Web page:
Passing the Pressure: Local jails may see more inmates to relieve SC prison population

The Investigators

CHARLESTON, SC, (WCBD)– 7 inmates died and 22 others were injured during a riot at Lee Correctional Institution in April 2018.

South Carolina Corrections Director Bryan Stirling said the brutal fight was over money, territory and contraband but, in the weeks after the riot, reports found staffing issues played a role.

WCBD-Lee Correctional Institution_193569
Lee Correctional Bishopville, SC

According to SCDC, It took the department more than 3 hours to mobilize and respond to the riot because there were not enough officers at the facility to safely control the situation. 

Stirling said it is protocol for correction officers to remove themselves from the situation if they are outnumbered.

As a result of the deadly riot, legislators ordered an independent audit of the South Carolina Department of Corrections.

The Legislative Audit Council conducted the audit to analyze agency policies regarding security, litigation costs, human resources’ areas, and inmate incidents.

Audit Objectives:

  • Review SCDC’s security policies, internal controls, and classification system to determine their adequacy and if they align with national best practices.
  • Review human resources’ issues, including, hiring, retention, training, work environment, and corrective actions.
  • Review the consistency and transparency of reporting of various indicators, including performance measures, types of contraband, types of incidents, etc. to determine if improvement is needed.
  • Report on the litigation costs and determine what, if any, trends are identified for lawsuits filed by employees and/or inmates.

One of the recommendations listed in the audit would increase the minimum sentence for entry to SCDC to decrease the prison population.

Currently, inmates sentenced to more than 91 days are transferred to a state prison but according to the report, that threshold is the lowest in the country.

The majority of states have a 1-year minimum. The proposal to amend the law would mean inmates sentenced less than a year would remain in local jails, increasing the jail population.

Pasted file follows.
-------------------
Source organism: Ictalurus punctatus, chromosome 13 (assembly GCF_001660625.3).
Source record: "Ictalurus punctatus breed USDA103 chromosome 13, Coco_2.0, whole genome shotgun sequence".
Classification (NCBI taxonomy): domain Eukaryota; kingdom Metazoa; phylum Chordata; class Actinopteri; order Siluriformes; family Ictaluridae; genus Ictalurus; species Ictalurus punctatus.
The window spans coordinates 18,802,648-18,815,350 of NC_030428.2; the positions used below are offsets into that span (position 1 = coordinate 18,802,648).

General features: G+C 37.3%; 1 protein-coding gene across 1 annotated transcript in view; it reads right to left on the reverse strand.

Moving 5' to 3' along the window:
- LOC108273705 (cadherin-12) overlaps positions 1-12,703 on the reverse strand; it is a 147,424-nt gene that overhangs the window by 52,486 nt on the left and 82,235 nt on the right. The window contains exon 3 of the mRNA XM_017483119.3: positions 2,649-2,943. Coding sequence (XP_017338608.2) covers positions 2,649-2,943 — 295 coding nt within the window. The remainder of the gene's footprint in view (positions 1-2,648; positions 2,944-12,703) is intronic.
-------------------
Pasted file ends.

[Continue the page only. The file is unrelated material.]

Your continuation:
Berkeley County Sheriff Duane Lewis said he does not have the capacity to house more inmates.

“I can’t do that,” said Sheriff Lewis. “I cannot house those type of inmates. when they are sentenced I am sending them to Columbia as soon as possible, he added.”

The rated capacity for the Hill Finklea Detention Center is 291 inmates. According to Berkeley County Detention Center Administrator Randy Demory, there were 425 inmates booked in the jail as of Tuesday.

“You are dealing with people waiting to be tried for murder, aggravated assault, robbery, drugs,” Lewis said. “The more of those people you pack in there the more issues it creates,” he continued.

In addition, Berkeley County contracts Charleston County to house 49 inmates at the cost of $55 dollars per day. The temporary overflow solution cost Berkeley County taxpayers $825,435 last fiscal year.

Charleston County Sheriff Al Cannon battles a different issue.

“We have the space. We don’t have the staff so that would be a real challenge for us,” said Cannon.

According to a Charleston County Sheriff’s Office spokesman, the Al Cannon Detention Center has 376 detention deputy positions. There are currently 89 detention deputy vacancies.

“We have done everything we can think of to recruit and retain good, qualified people,” said Cannon.

Both sheriff’s agreed the proposal could be beneficial for other counties who have space and staffing.

The proposal is currently under review. Legislators will ultimately decide if they are interested in amending the law.

It’s unclear if SCDC would pay the counties for the added cost of more inmates or if the program would be optional.

An SCDC spokeswoman said they are still researching the impact the change would have on operations.

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